There are over 5 billion items of clothing hanging in Germany’s closets. According to a survey, we wear one in five of them almost never. Constantly new collections of brands, also called fast fashion, give consumers the feeling that we need new clothes regularly. The price we pay for this (depending on the brand) is low – the price paid by the environment, employees in production facilities and animals is immense.
The dark side of the fashion industry
At the moment, the textile industry produces about 1.2 billion tons of CO2. That’s more in total than all international flights and cruises combined. The fashion industry is thus responsible for 5% of global emissions. These arise during the long transport routes, further processing and extraction of plastic fibers.
The most common material now used in the fashion industry is polyester. Like nylon and acrylic, it belongs to the group of plastic fibers. During the washing of polyester clothing, small plastic particles – also called microplastics – get into the water and later end up in the sea.
High water consumption
While people in many countries have too little water, the textile industry swallows inconceivable amounts of water. Between 3.6 and 26.9 cubic meters of water per kilogram are needed to grow cotton. To put this into perspective, 3.6 cubic meters of water is equivalent to about 25 bathtubs full of water. In Asia, for example, this high water consumption has resulted in the Aral Sea already drying up.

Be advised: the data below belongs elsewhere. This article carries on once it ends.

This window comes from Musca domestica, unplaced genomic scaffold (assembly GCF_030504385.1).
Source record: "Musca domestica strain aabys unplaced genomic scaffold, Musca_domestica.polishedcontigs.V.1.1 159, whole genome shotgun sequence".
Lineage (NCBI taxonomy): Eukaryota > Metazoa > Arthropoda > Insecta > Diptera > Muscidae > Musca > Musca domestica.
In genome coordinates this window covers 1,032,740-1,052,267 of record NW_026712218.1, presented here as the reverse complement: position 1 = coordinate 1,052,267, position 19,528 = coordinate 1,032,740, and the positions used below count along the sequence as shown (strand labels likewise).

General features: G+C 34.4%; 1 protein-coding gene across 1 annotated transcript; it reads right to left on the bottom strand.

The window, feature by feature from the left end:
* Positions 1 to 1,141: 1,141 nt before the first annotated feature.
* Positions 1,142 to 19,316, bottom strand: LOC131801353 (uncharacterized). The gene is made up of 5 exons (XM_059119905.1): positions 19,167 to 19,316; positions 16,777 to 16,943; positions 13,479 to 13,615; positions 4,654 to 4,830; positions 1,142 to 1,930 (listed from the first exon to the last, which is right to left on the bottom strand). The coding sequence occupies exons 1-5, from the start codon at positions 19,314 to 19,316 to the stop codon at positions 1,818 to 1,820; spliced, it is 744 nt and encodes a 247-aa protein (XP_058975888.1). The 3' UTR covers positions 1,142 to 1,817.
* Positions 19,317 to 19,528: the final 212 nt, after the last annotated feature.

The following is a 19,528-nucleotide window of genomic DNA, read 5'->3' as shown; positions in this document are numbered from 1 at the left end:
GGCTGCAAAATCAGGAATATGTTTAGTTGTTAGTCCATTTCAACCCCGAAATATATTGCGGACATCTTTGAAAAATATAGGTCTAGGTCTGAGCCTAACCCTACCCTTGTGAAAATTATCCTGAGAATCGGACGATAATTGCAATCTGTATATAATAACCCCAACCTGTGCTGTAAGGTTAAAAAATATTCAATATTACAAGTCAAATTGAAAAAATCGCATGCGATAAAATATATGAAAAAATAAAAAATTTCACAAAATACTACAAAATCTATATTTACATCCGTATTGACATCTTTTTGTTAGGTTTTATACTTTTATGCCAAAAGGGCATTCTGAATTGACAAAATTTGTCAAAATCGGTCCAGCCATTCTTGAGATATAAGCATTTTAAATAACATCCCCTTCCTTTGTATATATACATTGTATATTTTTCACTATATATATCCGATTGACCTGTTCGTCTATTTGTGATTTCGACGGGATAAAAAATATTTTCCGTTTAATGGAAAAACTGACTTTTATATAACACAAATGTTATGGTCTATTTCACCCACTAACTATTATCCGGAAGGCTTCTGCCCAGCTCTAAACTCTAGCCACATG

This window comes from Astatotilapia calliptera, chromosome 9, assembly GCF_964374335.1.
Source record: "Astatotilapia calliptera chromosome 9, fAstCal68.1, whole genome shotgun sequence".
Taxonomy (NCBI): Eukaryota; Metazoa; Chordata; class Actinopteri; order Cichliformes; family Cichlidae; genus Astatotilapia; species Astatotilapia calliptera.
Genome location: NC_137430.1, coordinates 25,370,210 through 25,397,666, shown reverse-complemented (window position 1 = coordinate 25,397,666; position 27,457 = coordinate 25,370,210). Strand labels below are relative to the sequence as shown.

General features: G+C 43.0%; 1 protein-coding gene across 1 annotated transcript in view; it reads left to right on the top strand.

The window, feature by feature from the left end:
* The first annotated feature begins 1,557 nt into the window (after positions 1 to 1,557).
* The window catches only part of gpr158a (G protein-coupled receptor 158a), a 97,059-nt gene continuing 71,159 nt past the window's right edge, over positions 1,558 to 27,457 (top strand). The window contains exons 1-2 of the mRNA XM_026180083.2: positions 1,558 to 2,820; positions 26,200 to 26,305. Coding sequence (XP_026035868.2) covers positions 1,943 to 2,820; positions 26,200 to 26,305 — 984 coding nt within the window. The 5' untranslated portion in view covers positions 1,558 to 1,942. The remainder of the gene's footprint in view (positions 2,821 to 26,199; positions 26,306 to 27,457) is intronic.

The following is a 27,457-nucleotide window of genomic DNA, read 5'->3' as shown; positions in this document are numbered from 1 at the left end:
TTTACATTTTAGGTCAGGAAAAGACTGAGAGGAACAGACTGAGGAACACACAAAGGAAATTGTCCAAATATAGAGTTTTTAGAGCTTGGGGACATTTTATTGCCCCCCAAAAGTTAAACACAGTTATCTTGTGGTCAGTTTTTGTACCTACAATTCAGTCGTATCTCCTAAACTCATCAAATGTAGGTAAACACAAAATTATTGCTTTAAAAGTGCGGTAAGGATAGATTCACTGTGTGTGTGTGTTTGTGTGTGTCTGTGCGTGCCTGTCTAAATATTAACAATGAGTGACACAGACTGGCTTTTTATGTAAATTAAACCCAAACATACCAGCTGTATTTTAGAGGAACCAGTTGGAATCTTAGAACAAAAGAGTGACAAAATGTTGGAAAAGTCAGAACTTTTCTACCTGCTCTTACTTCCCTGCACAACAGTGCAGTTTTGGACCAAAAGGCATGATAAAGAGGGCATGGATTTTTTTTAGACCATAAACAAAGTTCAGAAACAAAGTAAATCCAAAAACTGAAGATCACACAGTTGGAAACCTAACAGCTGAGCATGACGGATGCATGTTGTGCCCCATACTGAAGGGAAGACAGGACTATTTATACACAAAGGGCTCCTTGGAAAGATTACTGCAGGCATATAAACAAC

Pesticides are very often used to grow cotton. That’s about 25% of the market. During further processing of the materials, other chemicals are used – including perfluorinated hydrocarbons and phthalates. These substances lead to insect mortality, poison the soil and can harm residents in the immediate vicinity.
A tip on how we can behave as a consumer
The production chain of the fashion industry should be reworked for many brands. If brands won’t act, we as consumers need to do something about it. We can consider, before we buy something new, whether we need the clothes at all or whether we don’t already have enough. Old clothes that we no longer wear should be taken to second hand stores or sold independently.
Above all, we should pay attention to where we shop. Numerous seals and certificates clarify how resource-conserving and sustainable a brand is. Only in this way can we promote fair working conditions and sustainable raw materials.